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Business

Japan farm co-op group kicks off long-awaited reforms

Tie-up with sushi chain to be test case for direct-sales model

From farm to table: Shortening the supply chain is designed to boost growers' productivity and stabilize retail prices.

TOKYO -- The umbrella group for Japan's farm cooperatives plans to invest up to 4 billion yen ($35.7 million) in Sushiro Global Holdings as early as this month, kicking off efforts to increase direct sales of rice to retailers and eateries.

The National Federation of Agricultural Cooperative Associations, or Zen-Noh, will invest in the parent of Akindo Sushiro, Japan's largest operator of conveyor belt sushi restaurants. Sushiro is set to relist on the Tokyo Stock Exchange as soon as late March after having left the bourse nearly eight years ago. A portion of the offering will be set aside for Zen-Noh, which is seen taking a voting stake of several percent.

This will be the co-op group's first investment in a major restaurant operator. Zen-Noh already supplies Sushiro with rice. A capital partnership is seen tightening ties and enabling more in-depth sharing of information. While the 20,000 tons of rice consumed by Sushiro's 455 Japanese stores each year accounts for less than 1% of what Zen-Noh handles, the alliance is a test case for the organization's future business model focused on the direct sale of farm products.

The tie-up could also help Zen-Noh expand rice exports. Sushiro has seven stores in South Korea and is planning other forays abroad. The restaurant operator would benefit from a stable supply of high-quality Japanese rice.

Zen-Noh has been selling rice collected from farmers to wholesalers, pocketing service fees. But the growing complexity of the distribution business led to higher prices for consumers and sapped farmers' drive to innovate. The government highlighted management issues at Zen-Noh as part of an agricultural reform plan this past November, urging the group to scale back involvement in fertilizer and pesticide sales to farmers and to focus on peddling produce.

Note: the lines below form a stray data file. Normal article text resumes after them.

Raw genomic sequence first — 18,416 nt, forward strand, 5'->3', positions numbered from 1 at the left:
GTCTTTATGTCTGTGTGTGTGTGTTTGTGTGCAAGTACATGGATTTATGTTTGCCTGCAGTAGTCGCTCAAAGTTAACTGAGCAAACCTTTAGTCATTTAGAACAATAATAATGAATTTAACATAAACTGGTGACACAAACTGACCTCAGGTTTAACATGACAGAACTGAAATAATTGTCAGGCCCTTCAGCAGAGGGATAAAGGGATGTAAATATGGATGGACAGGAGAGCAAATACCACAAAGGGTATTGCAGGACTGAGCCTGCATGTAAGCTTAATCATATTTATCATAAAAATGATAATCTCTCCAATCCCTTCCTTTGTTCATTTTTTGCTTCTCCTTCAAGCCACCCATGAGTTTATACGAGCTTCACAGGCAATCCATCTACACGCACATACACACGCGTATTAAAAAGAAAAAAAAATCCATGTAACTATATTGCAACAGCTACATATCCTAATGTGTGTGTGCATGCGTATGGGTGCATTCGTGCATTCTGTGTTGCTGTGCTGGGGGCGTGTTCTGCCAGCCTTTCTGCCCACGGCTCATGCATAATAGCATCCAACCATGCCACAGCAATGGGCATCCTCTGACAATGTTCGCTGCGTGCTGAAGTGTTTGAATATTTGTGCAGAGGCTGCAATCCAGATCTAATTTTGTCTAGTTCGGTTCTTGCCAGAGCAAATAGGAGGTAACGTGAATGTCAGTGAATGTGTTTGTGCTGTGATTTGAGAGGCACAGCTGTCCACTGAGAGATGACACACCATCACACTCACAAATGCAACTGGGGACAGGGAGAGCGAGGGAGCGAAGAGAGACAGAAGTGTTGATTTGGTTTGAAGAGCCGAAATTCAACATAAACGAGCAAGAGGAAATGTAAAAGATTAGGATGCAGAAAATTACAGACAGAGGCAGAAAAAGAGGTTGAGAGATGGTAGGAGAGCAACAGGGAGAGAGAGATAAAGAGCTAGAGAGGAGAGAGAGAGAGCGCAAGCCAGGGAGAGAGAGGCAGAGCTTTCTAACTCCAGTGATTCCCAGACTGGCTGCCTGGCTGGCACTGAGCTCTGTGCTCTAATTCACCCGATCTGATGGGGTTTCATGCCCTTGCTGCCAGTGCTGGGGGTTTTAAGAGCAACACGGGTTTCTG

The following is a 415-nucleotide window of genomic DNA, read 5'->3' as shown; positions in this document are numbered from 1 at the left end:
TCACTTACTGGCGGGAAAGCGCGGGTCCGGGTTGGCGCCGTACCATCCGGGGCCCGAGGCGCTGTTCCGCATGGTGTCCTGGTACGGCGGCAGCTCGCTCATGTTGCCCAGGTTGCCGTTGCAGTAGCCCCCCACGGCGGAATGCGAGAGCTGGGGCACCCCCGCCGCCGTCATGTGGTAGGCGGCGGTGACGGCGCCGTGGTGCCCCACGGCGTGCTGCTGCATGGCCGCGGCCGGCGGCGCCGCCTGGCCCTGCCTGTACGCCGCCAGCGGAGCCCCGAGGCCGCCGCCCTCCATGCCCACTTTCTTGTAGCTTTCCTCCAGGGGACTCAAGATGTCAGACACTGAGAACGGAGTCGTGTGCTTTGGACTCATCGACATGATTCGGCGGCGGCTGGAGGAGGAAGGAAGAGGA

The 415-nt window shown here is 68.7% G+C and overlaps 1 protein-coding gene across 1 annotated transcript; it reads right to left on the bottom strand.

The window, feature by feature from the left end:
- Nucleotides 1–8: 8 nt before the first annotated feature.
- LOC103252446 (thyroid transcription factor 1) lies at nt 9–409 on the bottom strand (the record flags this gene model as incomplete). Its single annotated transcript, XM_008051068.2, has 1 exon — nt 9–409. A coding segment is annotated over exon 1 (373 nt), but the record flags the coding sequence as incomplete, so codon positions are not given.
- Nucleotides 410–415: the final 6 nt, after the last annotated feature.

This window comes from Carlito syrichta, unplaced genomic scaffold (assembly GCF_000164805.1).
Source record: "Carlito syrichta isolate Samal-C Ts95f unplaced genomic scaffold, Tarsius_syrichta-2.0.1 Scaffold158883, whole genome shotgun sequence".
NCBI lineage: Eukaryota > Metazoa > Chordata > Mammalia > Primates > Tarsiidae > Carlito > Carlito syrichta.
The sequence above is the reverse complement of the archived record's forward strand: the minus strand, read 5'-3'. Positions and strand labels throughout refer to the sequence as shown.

As a private entity, Zen-Noh is not bound by the government's recommendations. But the group aims to draw up an action plan by the end of March, with the Sushiro partnership as the first concrete step toward reform.

The goal is to raise the share of rice Zen-Noh sells directly to retailers and eateries, as opposed to through wholesalers, from 40% in fiscal 2016, which ends March 31, to 90% in fiscal 2024. Linking farmers with restaurants will help growers more reliably estimate their income and needed acreage, boosting motivation and productivity. The cost of getting rice to consumers will also fall, meaning stabler prices at the store.

The challenge now is setting up a workable system that links farmers to eateries using their products. Acquisitions are set to play an important role in reform. Zen-Noh and Norinchukin Bank, which serves agricultural cooperatives, teamed up last autumn to buy U.K. food distributor SFG Holdings, for example. But as Zen-Noh takes on the role of investor, it will need to learn how to pick targets wisely.

(Nikkei)

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